Given the word “Luck”, it at first made me think of the Lucky feat (PHB, p. 167):
You have 3 luck points. Whenever you make an attack roll, an ability check, or a saving throw, you can spend one luck point to roll an additional d20. You can choose to spend one of your luck points after you roll the die, but before the outcome is determined. You choose which of the d20s is used for the attack roll, ability check, or saving throw.
However, on reflection, as it’s currently worded, it’s actually more similar to a fighter’s Indomitable feature (PHB, p. 72):
… you can reroll a saving throw that you fail. If you do so, you must use the new roll, and you can’t use this feature again until you finish a long rest.
Of course, Indomitable is only for saving throws, whereas your item is for attack rolls and ability check as well, which then makes it more like the Lucky feat, but unlike the Lucky feat, you must use the new roll and it can only be used once, making it more like Indomitable again. In other words, it’s somewhere between the two.
The reason I say this is Uncommon is because, unlike both Lucky and Indomitable, you have to anticipate its use beforehand, because you can only use it within an hour of activating it. Lucky and Indomitable can be used reactively with no preparation or forethought ahead of time. For this reason, I think it’s niche enough that uncommon sound about right.
Another point of comparison is the Potion of Possibility from Explorer’s Guide to Wildemount (p. 268), which appears to be a stronger version of your item:
When you drink this clear potion, you gain two Fragments of Possibility, each of which looks like a Tiny, grayish bead of energy that follows you around, staying within 1 foot of you at all times. Each fragment lasts for 8 hours or until used.
When you make an attack roll, an ability check, or a saving throw, you can expend your fragment to roll an additional d20 and choose which of the d20s to use. Alternatively, when an attack roll is made against you, you can expend your fragment to roll a d20 and choose which of the d20s to use, the one you rolled or the one the attacker rolled.
If the original d20 roll has advantage or disadvantage, you roll your d20 after advantage or disadvantage has been applied to the original roll.
This item gives you two uses rather than one, which must be used within 8 hours rather than 1, and works more like the Lucky feat than yours (which is somewhere between Lucky and Indomitable). Given that this item is very rare and can do a lot more than yours, I’m still happy with my assessment of Uncommon.
That said, the potion is a one time use item, whereas your item is not. Therefore, another comparison could be made between your item and the Luxon Beacon, from the same page of Explorer’s Guide to Wildemount:
Fragment of Possibility. A creature that touches the beacon and concentrates for 1 minute receives a Fragment of Possibility, which looks like a Tiny, grayish bead of energy that follows the creature around, staying within 1 foot of it at all times. The fragment lasts for 8 hours or until used. Once the beacon grants a Fragment of Possibility, it can’t grant another until the next dawn. A creature with a Fragment of Possibility from a Luxon beacon can’t gain another Fragment of Possibility from any source.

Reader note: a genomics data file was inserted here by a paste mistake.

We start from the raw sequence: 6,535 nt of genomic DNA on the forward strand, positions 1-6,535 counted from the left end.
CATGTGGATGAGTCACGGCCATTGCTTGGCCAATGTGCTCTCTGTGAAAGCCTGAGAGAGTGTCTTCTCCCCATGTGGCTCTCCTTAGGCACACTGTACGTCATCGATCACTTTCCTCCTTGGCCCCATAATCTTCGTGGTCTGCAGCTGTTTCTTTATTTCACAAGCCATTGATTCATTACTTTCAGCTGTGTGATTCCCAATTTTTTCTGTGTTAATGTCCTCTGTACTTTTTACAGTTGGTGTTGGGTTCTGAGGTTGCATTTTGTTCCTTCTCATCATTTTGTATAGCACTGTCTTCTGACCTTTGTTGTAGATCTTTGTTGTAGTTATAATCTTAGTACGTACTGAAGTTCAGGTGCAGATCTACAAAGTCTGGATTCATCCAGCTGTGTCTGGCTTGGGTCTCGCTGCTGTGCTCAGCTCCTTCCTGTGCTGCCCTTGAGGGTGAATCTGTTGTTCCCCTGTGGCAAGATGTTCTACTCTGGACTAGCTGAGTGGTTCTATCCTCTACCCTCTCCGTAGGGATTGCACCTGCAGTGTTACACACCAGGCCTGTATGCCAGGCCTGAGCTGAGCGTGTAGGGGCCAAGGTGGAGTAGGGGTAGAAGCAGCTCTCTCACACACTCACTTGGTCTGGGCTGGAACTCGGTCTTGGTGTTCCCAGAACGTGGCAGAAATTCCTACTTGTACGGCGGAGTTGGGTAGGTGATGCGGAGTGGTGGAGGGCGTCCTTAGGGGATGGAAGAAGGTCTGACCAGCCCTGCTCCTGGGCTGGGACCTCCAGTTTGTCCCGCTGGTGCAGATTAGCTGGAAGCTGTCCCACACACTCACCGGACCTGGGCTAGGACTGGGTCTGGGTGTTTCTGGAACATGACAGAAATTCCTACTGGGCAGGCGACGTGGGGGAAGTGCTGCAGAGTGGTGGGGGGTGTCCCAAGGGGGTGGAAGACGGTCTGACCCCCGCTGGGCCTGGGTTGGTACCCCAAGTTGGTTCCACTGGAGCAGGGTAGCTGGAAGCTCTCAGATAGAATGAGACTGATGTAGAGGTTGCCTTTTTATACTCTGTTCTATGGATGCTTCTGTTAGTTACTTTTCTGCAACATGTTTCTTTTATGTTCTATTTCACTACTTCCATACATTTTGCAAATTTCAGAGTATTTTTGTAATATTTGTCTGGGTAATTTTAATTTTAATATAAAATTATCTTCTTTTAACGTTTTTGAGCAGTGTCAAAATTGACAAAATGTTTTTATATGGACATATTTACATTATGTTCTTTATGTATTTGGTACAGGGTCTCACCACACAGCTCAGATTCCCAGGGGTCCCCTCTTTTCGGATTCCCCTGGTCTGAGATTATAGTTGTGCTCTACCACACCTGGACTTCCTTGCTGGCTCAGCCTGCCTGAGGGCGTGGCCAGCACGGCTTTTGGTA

When a creature with a Fragment of Possibility makes an attack roll, an ability check, or a saving throw, it can expend its fragment to roll an additional d20 and choose which of the d20s to use. Alternatively, when an attack roll is made against the creature, it can expend its fragment to roll a d20 and choose which of the d20s to use, the one it rolled or the one the attacker rolled.
If the original d20 roll has advantage or disadvantage, the creature rolls its d20 after advantage or disadvantage has been applied to the original roll.
This allows one per day, although it must still be used ahead of time as it only lasts 8 hours, but this is still degrees more powerful than your proposed item. The Luxon Beacon is given the rarity of Legendary, so it better be degrees more powerful if I’m claiming yours is Uncommon.
Another comparison, from the DMG (p. 179) this time (thanks @Medix2), the Luck Blade, which allows a reroll once per day:
Luck. If the sword is on your person, you can call on its luck (no action required) to reroll one attack roll, ability check, or saving throw you dislike. You must use the second roll. This property can’t be used again until the next dawn.
This does force you to use the new roll, like your ability, but it can also be used reactively with no forethought, like the Lucky feat. Unfortunately, since it can also cast wish, its rated as Legendary and I’m not sure what it would be without being able to cast wish, so that doesn’t really give us much to go on…
Finally, as one more point of comparison (again, thanks @Medix2), the Chronurgy wizard archetype from Explorer’s Guide to Wildemount (p. 184) has a class feature that they get at 2nd level called Chronal Shift:
You can magically exert limited control over the flow of time around a creature. As a reaction, after you or a creature you can see within 30 feet of you makes an attack roll, an ability check, or a saving throw, you can force the creature to reroll. You make this decision after you see whether the roll succeeds or fails. The target must use the result of the second roll.
You can use this ability twice, and you regain any expended uses when you finish a long rest.
So this is twice per long rest, rather than once, and can be used reactively, rather than needed to prepare it ahead of time. It does force you to use the second roll, though, but it can extend to anyone nearby, so that’s pretty strong. Since your item is weaker than a 2nd level class feature, I think I’m still happy to call this an Uncommon item.